I was a programmer before I became a lawyer, so I understand the issues involved. My personal view is that patents aren't really suitable for software - software needs sui generis protection, somewhat like plant varieties have. The real difficulty, though, is that it can be very hard to distinguish between software and hardware when you start thinking of embedded systems and even instructions hard-coded in printed circuit boards. That was how patent protection for coded computer instructions got started.

By itself, software patents actually wouldn't have been a disaster (indeed, the EPO hands them out quite frequently without causing the same level of problems that the USPTO does). The real problem came from the fact that the US Supreme Court decided that patents should be allowed on 'methods', because those could be inventions too. The result was that patents suddenly became available on any method implemented by a computer program, with the results we see today. I'm not sure where the law will go from here, because software patents are now so entrenched that it'll be hard to root them out, but as the ongoing litigation shows the system really is completely broken.

Reply Parent Score: 2

RE[9]: Apples and oranges
by Alfman on Wed 24th Oct 2012 20:23 in reply to "RE[8]: Apples and oranges"
Alfman Member since:
2011-01-28

oskeladden,

"I was a programmer before I became a lawyer, so I understand the issues involved. My personal view is that patents aren't really suitable for software - software needs sui generis protection, somewhat like plant varieties have."

Probably not a bad move if you enjoy law, software's been going downhill with all the corporate restructuring and significant offshoring. My career is hurting since few local businesses are seeking my specialised CS skills, I've transformed myself into more generic positions with more work, but at significantly lower wages...not to cry a river though.


"The real difficulty, though, is that it can be very hard to distinguish between software and hardware when you start thinking of embedded systems and even instructions hard-coded in printed circuit boards. That was how patent protection for coded computer instructions got started."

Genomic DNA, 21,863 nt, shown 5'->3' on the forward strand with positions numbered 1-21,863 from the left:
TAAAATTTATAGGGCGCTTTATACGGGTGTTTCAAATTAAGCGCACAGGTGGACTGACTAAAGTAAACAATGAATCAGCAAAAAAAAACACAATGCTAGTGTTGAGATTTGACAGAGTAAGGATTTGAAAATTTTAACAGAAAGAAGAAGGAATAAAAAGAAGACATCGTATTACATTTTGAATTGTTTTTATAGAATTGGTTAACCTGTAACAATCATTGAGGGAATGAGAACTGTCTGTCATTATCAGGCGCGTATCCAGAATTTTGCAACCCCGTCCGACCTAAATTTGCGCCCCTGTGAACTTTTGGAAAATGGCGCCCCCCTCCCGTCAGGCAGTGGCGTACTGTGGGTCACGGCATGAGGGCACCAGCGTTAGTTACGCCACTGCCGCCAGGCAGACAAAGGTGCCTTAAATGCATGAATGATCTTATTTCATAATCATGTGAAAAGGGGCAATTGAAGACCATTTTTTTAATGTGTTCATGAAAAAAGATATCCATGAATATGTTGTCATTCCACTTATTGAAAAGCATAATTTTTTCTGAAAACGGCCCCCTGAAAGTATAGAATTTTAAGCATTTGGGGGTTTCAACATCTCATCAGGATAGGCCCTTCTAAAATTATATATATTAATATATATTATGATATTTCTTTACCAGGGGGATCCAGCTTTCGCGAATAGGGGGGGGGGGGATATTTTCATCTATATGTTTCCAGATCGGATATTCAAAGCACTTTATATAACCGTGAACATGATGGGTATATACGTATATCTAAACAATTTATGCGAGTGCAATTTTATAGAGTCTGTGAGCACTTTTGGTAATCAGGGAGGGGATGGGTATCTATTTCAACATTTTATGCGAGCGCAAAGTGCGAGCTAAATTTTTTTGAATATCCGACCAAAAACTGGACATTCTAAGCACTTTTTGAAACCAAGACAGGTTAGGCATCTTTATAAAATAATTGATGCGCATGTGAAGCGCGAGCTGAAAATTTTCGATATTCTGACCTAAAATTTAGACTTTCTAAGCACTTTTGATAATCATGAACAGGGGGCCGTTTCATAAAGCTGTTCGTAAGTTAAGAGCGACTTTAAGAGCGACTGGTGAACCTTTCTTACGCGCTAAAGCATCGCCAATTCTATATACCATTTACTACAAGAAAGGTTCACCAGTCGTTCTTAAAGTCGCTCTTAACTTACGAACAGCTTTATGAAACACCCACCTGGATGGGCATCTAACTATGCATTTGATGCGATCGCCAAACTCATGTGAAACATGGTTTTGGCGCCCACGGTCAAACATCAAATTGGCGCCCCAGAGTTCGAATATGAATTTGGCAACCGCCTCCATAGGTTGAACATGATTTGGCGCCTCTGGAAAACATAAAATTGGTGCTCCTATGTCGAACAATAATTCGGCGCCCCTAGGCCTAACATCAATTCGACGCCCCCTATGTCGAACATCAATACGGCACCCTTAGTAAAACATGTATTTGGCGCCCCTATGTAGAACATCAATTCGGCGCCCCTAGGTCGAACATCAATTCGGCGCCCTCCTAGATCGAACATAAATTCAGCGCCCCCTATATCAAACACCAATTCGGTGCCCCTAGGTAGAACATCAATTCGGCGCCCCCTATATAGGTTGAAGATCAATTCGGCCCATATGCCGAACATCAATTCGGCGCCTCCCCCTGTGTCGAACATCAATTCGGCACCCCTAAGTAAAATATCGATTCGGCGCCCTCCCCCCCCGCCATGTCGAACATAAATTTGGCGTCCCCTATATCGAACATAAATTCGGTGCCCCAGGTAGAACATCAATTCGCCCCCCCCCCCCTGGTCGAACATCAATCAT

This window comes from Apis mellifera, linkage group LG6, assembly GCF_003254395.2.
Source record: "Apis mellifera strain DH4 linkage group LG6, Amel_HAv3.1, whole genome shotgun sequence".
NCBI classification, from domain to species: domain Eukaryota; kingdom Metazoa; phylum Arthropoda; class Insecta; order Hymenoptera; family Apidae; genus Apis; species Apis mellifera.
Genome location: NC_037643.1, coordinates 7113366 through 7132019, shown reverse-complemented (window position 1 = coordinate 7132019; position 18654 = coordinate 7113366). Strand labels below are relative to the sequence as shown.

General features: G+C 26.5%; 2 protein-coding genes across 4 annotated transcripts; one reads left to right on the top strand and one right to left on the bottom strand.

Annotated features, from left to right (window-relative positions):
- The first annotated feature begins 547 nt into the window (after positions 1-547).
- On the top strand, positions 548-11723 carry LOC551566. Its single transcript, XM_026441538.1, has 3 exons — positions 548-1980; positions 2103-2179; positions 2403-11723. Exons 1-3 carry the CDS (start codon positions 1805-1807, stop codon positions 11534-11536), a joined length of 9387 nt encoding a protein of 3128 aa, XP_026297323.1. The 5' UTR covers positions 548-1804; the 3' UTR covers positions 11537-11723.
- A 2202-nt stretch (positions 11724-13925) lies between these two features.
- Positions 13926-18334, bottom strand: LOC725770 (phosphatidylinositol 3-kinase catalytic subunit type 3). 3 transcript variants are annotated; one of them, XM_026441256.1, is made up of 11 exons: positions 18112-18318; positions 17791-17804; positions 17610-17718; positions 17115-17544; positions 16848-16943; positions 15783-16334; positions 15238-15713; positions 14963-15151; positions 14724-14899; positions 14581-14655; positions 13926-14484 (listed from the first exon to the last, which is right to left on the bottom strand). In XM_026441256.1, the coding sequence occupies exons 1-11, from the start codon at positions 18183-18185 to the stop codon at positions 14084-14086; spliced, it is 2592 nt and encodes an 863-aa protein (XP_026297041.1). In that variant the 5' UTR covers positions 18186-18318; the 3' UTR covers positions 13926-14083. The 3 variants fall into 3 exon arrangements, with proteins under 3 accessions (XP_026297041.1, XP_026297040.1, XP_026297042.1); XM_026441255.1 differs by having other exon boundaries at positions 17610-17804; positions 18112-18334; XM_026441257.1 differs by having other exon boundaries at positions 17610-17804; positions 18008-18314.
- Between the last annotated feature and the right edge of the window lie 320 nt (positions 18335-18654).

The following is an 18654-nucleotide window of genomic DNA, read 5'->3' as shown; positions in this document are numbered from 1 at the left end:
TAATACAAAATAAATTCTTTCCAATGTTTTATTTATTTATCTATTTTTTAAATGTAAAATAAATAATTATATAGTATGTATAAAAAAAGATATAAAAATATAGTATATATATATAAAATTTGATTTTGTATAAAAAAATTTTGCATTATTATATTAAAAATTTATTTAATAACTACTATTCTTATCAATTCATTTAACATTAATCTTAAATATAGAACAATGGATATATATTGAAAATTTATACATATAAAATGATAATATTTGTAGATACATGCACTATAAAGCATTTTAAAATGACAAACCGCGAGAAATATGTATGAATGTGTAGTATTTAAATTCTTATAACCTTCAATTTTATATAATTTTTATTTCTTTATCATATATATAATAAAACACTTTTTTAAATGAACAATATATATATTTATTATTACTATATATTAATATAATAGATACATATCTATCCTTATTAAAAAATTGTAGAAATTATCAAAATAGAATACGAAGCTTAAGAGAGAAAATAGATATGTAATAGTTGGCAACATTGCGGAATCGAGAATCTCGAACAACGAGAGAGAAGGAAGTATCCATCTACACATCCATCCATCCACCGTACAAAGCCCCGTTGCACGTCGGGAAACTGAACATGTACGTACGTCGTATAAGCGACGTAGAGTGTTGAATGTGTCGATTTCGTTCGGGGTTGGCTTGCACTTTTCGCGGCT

Well, should "software" be patentable when it's implemented as hardware and sold as a IC/hardware? Good question! But should software be patentable when it is being written by software developers to run on a generic processor? I think not. Isn't that a simple & effective distinction? At least the patent situation would be pretty clear-cut for software developers who'd be free to develop software running on commodity processors.

I suppose some hardware developers will be peeved that that'd have to pay into patent licenses to use the same algorithms that software developers get to use independently...but at least then the patent debate would be pushed back to the hardware level instead of at the software level where it is today.


"...I'm not sure where the law will go from here, because software patents are now so entrenched that it'll be hard to root them out, but as the ongoing litigation shows the system really is completely broken."

Exactly, this situation could have been easily averted BEFORE businesses got wound up in it. But now, these patent deals are worth billions if not trillions in fees. Patent holders must be terrified at the prospect of governments nullifying software patent monopolies.

Even so, we might make a clean break from the past by ceasing the issuance of *future* software patents. There's a good chance this would dramatically increase the value (and litigation) of existing software patents, but after a while we'd return to having normal market incentives for developers to add features to their products.

The real problem is that the federal government is not independent from the corporations that it oversees. The same players that allowed the patent system to become what it is are still at the helm today.

Reply Parent Score: 2